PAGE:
Scent of Apples-E.S. Rodhe

Pommiers et genêts en fleurs

The ' softest ' of the early summer scents is surely that 
of apple blossom. The individual blossoms have little 
perfume, but in the mass it is exceeding sweet, although 
delicate. But I think its most attractive quality, beyond 
even its sweetness, is its softness. To walk in an orchard 
of apple trees in full bloom is to be enfolded in an invisible 
soft cloud of most delicate yet all-pervading perfume. 
A great deal has been written about night-scented flowers, 
but lovely as they are, the early morning scents are, I 
think, the lovelier. The scent of apple blossom is sweetest 
and most pervading in the early morning. Indeed, it is so 
strong that it overpowers all other scents, for the whole 
air is filled with it. And how delightful it is to watch 
the pollen-bearing bees loaded with the pale yellow pollen 
of the blossoms. This year the apple blossom, according 
to the country-folk, is more wonderful than within living 
memory. Indeed, it is difficult to find on the young trees 
one wood-making shoot, and the flowers are so closely set 
that seven to ten flowers in a cluster are quite common. 
The apple orchards, especially of the West Country, have 
been surely one of the most glorious floral spectacles in 
Europe. Their beauty is unsung, and mercifully unadvertised, 
but to those who love them there are few 
sights of more endearing beauty than an English orchard 
in full bloom. How much has been written of the plum 
and cherry blossom of Japan, but what can compare with 
the opalescent loveliness and the ethereal scent of apple 
blossom ? When the trees are almost hidden by the wealth 
of white foam and given by the rosy-fingered dawn her 
first caress, a magic casement into fairyland is opened. 
An apple orchard in bloom is indeed one of the loveliest 
sights on earth. The beauty of cherry and plum blossoms 
appeals to the imagination, but the child-like loveliness of 
apple blossom appeals to the heart. Moreover, in spite 
of the ethereal beauty and fragrance of the flowers, there 
is a quality of homeliness about apple trees which endears 
them to us all. 

The apple tree may indeed be described as the tree 
symbol of an English home, for there is no other tree 
which embodies in its quiet happy beauty and its simplicity 
all that the word home means to our race. How 
largely this tree figures in the domestic history of our 
race, and how interesting it would be to trace the story 
of it in these islands from the days of our British ancestors 
through Saxon, medieval, Tudor, Stuart and Georgian 
days. What pictures flit before one of our indigenous 
apple trees in the beauty of their bloom before the days 
of the Romans, when the sacred island of Avalon was so 
called because of the apples which grew there in such 
abundance ; of the orchards of our Anglo-Saxon ancestors 
and the picturesque scenes when they made cider (which 
they called sieder) of the well-cared for orchards belonging 
to the monasteries ; of the fame of the cider orchards 
of Herefordshire even in Elizabeth's reign. Gerard 
enthusiastically advocated the planting of yet more or- 
chards. ' Gentlemen, that have lands and living put 
forward in the name of God ; graffe, set, plant, and nourish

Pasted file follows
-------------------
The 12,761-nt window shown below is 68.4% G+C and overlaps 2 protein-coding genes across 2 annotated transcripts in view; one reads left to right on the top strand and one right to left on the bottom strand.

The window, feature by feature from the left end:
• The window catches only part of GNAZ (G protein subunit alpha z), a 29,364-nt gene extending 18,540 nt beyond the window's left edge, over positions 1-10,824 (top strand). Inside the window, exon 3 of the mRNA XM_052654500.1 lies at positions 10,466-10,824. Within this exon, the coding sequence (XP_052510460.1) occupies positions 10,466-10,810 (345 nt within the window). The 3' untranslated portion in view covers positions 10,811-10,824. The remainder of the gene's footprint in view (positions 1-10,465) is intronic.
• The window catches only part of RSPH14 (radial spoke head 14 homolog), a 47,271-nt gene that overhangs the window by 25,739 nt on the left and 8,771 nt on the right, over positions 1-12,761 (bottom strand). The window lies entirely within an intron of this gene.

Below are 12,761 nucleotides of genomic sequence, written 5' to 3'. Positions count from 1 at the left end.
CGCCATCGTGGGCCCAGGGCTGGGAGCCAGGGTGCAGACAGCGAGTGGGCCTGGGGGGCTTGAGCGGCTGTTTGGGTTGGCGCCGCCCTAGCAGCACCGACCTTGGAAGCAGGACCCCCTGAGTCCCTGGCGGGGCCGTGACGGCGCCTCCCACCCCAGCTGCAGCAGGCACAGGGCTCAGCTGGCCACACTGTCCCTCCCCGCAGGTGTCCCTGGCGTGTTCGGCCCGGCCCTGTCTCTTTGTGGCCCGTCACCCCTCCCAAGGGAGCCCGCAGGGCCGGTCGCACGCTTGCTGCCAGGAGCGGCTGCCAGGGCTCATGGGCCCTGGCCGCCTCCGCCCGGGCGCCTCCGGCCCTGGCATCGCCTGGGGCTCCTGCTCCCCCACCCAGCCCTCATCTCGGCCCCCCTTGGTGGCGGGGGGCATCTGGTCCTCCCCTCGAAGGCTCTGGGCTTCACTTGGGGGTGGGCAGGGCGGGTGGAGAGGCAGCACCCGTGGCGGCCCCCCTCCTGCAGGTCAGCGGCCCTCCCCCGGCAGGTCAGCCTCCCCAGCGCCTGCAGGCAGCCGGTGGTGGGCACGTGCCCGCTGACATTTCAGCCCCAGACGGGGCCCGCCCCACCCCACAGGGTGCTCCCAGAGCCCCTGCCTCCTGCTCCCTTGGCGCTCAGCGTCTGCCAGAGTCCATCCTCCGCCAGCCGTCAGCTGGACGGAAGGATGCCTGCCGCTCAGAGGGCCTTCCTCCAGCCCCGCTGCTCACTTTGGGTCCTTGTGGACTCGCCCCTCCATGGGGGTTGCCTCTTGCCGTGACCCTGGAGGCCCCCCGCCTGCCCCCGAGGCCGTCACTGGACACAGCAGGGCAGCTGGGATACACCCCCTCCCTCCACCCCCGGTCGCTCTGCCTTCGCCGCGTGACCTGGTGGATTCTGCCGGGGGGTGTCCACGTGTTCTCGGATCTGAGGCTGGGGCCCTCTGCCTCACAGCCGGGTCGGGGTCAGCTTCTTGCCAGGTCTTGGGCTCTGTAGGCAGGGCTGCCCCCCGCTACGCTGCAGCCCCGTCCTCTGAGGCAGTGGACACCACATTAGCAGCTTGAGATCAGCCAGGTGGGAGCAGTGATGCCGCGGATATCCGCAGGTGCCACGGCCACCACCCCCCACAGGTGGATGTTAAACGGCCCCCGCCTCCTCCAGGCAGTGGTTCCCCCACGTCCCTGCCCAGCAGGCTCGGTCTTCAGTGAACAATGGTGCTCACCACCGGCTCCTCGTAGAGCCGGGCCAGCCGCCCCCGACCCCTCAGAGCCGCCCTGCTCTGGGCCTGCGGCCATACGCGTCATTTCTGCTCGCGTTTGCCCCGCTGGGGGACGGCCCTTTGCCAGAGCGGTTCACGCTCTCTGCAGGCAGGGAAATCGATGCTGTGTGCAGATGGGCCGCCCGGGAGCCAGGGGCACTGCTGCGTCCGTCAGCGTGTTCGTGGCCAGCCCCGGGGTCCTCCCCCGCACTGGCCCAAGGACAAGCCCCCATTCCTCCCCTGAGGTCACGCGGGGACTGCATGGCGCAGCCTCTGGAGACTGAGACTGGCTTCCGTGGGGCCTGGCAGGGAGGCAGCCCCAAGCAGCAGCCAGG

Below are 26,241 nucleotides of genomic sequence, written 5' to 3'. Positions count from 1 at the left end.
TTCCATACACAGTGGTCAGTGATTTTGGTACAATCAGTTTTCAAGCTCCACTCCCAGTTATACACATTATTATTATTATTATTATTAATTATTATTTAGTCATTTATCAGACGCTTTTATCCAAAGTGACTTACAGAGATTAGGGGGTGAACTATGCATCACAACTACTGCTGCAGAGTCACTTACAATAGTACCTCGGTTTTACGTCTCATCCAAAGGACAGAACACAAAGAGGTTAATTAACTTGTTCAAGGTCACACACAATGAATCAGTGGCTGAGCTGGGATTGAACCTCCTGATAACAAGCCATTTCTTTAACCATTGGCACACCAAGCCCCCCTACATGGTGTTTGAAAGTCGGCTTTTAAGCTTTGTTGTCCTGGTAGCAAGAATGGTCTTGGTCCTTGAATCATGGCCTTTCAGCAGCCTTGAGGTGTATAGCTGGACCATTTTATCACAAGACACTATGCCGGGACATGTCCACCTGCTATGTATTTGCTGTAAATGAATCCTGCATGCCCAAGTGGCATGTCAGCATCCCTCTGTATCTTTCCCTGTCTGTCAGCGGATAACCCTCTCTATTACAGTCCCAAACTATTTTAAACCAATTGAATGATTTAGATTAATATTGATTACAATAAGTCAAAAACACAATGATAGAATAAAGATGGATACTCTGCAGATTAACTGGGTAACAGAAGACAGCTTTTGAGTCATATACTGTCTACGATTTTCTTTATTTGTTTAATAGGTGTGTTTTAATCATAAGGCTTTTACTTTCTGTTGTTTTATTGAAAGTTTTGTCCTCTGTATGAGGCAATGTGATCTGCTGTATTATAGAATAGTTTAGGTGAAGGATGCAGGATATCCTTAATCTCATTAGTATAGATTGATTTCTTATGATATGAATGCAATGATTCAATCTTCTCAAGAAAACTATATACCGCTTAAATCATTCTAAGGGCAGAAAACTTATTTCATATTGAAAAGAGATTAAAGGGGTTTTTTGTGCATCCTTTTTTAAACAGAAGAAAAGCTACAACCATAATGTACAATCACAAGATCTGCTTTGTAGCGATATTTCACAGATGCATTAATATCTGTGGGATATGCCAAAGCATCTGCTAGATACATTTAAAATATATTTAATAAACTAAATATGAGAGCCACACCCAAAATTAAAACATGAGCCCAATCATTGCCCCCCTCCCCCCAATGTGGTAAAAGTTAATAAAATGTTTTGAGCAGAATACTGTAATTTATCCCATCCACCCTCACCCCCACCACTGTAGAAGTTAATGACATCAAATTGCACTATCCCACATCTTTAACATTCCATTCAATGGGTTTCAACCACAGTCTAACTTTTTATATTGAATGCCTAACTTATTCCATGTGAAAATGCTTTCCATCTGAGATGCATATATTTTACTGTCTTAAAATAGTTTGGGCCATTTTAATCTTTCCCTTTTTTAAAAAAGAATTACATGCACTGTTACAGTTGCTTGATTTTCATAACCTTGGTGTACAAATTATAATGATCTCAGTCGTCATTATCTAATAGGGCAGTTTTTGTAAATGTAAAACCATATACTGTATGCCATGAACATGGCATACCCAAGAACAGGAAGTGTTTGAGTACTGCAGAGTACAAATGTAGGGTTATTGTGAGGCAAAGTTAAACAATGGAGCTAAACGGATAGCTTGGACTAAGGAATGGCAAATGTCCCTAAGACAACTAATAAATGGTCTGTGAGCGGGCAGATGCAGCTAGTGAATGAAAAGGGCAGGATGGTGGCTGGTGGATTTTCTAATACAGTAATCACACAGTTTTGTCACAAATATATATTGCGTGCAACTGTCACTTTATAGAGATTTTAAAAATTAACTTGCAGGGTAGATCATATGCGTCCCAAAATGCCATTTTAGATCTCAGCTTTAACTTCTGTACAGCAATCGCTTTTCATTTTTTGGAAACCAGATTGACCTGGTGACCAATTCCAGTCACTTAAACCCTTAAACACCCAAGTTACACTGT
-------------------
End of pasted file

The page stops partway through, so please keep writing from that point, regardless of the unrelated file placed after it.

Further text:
up trees in every corner of your grounds ; the labour is 
small, the cost is nothing, the commoditie is great, your- 
selves shall have plentie, the poor shall have somewhat 
in time of want to relieve their necessitie and God shall 
rewarde your good mindes and diligence.' Apples and 
apple trees figure largely in our folk-lore and the custom 
of wassailing trees was kept up to within living memory. 

' Here's to thee, old apple-tree ; 
Hence thou mayst bud, and whence thou mayst blow, 
And whence thou mayst apples bear enow ! 
Hats full ! caps full ! 
Bushel, bushel sacks full ! 
And my pockets full, too ! Huzza ! ' 


Apples, too, were widely used, not only in the medicines 
prescribed by the physicians, but also in homely remedies, 
and the smell of apples was accounted very wholesome. 
John Key, who was physician to Queen Mary, and later 
to Elizabeth, had great faith in even the smell of apples. 
In his book, which was published in 1552, he counselled 
his patients, when feeling weak after a dangerous illness, 
to ' smell to an old swete apple for there is nothing more 
comfortable to the spirits than good and swete odours.' 
Apple juice and pulp were widely used in cosmetics and 
' comfort apples,' as they were called (apples stuck with 
cloves), were the poor man's substitute for the orange stuck 
with cloves of the rick folk. One recalls a passage by Ralph 
Austen, that great lover of orchards and of the scent of 
their blossoms : ' Sweet perfumes work immediately 
upon the spirits for their refreshing ; sweet and health- 
full ayres are special preservatives to health, and therefore 
much to be prised. The most pleasant and wholesome 
odours are from the blossomes of Fruit-Trees, which 
having in them a condensing and cooling property are 
therefore not simply Healthfull, but are accompted 
Cordiall, chearing and refreshing the Heart and vital 
spirits.' 1 I wonder why we do not revert to the medieval 
custom of growing fruit trees in small pleasure gardens. 
There are thousands of small gardens where there is only 
space for a few shrubs and very frequently one sees shrubs 
which are in beauty for only one season. But fruit trees 
have two seasons of great beauty. A Captain John 
Taverner, writing as early as 1600, advised that all the 
highways in England should be planted with fruit trees, 
and he added the sensible suggestion that anyone should 
be allowed to pick and eat the fruit, but that if he carried 
it away he should be punished.